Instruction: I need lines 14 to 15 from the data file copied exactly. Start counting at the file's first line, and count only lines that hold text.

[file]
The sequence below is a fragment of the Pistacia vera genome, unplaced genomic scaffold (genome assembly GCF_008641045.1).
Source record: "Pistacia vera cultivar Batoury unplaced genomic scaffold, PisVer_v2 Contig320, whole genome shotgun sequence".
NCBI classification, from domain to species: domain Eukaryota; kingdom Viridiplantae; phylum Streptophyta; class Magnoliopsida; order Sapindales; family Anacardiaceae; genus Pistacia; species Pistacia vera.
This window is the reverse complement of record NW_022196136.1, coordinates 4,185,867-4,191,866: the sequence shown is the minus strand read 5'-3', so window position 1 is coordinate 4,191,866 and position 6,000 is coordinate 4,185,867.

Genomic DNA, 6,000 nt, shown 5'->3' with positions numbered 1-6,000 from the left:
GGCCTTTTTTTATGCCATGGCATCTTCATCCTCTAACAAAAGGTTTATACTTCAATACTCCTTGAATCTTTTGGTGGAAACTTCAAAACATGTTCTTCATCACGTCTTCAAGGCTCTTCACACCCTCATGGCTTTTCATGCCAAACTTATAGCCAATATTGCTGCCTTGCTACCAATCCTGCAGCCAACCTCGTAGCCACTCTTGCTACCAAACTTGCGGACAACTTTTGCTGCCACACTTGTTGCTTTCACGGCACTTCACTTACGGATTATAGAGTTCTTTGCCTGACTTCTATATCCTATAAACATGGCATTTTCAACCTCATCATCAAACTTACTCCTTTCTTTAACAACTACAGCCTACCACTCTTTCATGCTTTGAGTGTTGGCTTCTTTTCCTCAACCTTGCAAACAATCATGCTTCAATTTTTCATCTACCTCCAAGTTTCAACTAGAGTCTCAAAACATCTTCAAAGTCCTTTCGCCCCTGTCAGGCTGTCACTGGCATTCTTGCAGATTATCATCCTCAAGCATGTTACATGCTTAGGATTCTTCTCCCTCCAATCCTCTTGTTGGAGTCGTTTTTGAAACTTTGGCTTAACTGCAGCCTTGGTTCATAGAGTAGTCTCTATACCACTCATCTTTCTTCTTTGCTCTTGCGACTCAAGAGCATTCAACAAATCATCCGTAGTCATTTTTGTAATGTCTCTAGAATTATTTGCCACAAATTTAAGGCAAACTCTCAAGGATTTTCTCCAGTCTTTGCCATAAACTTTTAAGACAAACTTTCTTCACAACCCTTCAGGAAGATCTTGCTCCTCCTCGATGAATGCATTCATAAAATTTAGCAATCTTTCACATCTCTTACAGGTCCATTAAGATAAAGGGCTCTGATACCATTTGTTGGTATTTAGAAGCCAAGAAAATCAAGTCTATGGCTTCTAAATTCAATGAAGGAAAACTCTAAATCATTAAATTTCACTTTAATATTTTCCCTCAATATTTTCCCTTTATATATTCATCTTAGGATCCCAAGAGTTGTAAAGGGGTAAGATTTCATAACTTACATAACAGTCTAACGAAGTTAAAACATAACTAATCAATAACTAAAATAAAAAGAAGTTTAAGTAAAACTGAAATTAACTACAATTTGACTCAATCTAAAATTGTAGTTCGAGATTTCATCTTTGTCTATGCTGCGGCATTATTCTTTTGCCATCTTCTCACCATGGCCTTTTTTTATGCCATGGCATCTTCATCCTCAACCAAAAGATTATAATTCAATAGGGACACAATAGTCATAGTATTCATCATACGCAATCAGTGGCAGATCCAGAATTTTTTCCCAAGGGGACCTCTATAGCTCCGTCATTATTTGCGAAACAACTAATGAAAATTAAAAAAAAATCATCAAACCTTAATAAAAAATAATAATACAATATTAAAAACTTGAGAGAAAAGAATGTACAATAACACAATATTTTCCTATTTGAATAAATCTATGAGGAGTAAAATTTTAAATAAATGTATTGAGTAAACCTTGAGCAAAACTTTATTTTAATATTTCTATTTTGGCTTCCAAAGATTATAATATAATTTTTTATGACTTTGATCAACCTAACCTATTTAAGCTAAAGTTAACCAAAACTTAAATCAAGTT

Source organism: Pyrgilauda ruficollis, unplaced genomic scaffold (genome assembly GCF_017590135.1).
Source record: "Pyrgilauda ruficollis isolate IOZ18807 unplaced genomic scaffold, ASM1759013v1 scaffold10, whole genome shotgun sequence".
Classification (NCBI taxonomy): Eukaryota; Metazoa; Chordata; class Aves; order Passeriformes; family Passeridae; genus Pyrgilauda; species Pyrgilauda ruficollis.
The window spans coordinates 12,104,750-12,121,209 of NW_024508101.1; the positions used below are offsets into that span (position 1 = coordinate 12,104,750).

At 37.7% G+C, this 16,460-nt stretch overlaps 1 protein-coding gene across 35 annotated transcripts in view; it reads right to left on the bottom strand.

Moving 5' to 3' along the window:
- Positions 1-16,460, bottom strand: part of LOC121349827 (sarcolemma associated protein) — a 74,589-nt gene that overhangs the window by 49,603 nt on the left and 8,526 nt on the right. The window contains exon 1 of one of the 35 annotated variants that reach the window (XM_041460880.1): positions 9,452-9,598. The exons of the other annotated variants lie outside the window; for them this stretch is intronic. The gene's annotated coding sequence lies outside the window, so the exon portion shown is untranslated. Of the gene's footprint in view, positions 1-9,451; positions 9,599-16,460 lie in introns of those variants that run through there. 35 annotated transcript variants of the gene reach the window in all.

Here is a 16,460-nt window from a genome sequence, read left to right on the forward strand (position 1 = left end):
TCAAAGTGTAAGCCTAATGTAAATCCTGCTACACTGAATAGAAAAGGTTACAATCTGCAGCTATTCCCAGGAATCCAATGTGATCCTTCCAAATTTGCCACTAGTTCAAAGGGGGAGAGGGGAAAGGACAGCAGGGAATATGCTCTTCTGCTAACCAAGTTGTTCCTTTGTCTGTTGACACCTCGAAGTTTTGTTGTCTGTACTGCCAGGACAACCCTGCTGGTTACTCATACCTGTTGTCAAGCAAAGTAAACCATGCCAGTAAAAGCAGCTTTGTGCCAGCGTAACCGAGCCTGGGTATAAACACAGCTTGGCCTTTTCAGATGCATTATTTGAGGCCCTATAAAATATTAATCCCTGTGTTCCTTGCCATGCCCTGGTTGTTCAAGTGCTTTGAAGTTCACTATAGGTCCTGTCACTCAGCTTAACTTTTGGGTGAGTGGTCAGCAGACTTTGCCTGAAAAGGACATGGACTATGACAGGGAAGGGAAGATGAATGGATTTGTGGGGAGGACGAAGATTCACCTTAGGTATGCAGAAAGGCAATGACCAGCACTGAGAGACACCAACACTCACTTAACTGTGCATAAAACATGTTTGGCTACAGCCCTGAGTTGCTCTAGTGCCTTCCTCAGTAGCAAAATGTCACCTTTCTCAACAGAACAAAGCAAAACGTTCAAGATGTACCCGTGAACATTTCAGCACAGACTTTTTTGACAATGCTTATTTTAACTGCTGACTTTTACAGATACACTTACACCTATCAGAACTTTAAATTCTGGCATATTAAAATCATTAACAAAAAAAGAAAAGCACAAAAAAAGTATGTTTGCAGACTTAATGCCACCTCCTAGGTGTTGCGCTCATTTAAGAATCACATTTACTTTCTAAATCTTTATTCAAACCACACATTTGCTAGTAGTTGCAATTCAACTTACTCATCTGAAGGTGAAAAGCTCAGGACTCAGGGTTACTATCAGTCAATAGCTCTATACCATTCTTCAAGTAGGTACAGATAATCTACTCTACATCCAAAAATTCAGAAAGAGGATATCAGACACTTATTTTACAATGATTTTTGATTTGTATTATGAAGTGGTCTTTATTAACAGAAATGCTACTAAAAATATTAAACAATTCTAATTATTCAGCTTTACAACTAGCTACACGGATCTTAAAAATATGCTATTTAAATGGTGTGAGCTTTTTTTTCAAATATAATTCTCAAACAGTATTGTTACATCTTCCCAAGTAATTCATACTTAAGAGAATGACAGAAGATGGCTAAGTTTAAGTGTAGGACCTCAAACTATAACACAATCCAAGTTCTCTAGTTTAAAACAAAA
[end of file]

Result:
Here is a 16,460-nt window from a genome sequence, read left to right on the forward strand (position 1 = left end):
TCAAAGTGTAAGCCTAATGTAAATCCTGCTACACTGAATAGAAAAGGTTACAATCTGCAGCTATTCCCAGGAATCCAATGTGATCCTTCCAAATTTGCCACTAGTTCAAAGGGGGAGAGGGGAAAGGACAGCAGGGAATATGCTCTTCTGCTAACCAAGTTGTTCCTTTGTCTGTTGACACCTCGAAGTTTTGTTGTCTGTACTGCCAGGACAACCCTGCTGGTTACTCATACCTGTTGTCAAGCAAAGTAAACCATGCCAGTAAAAGCAGCTTTGTGCCAGCGTAACCGAGCCTGGGTATAAACACAGCTTGGCCTTTTCAGATGCATTATTTGAGGCCCTATAAAATATTAATCCCTGTGTTCCTTGCCATGCCCTGGTTGTTCAAGTGCTTTGAAGTTCACTATAGGTCCTGTCACTCAGCTTAACTTTTGGGTGAGTGGTCAGCAGACTTTGCCTGAAAAGGACATGGACTATGACAGGGAAGGGAAGATGAATGGATTTGTGGGGAGGACGAAGATTCACCTTAGGTATGCAGAAAGGCAATGACCAGCACTGAGAGACACCAACACTCACTTAACTGTGCATAAAACATGTTTGGCTACAGCCCTGAGTTGCTCTAGTGCCTTCCTCAGTAGCAAAATGTCACCTTTCTCAACAGAACAAAGCAAAACGTTCAAGATGTACCCGTGAACATTTCAGCACAGACTTTTTTGACAATGCTTATTTTAACTGCTGACTTTTACAGATACACTTACACCTATCAGAACTTTAAATTCTGGCATATTAAAATCATTAACAAAAAAAGAAAAGCACAAAAAAAGTATGTTTGCAGACTTAATGCCACCTCCTAGGTGTTGCGCTCATTTAAGAATCACATTTACTTTCTAAATCTTTATTCAAACCACACATTTGCTAGTAGTTGCAATTCAACTTACTCATCTGAAGGTGAAAAGCTCAGGACTCAGGGTTACTATCAGTCAATAGCTCTATACCATTCTTCAAGTAGGTACAGATAATCTACTCTACATCCAAAAATTCAGAAAGAGGATATCAGACACTTATTTTACAATGATTTTTGATTTGTATTATGAAGTGGTCTTTATTAACAGAAATGCTACTAAAAATATTAAACAATTCTAATTATTCAGCTTTACAACTAGCTACACGGATCTTAAAAATATGCTATTTAAATGGTGTGAGCTTTTTTTTCAAATATAATTCTCAAACAGTATTGTTACATCTTCCCAAGTAATTCATACTTAAGAGAATGACAGAAGATGGCTAAGTTTAAGTGTAGGACCTCAAACTATAACACAATCCAAGTTCTCTAGTTTAAAACAAAA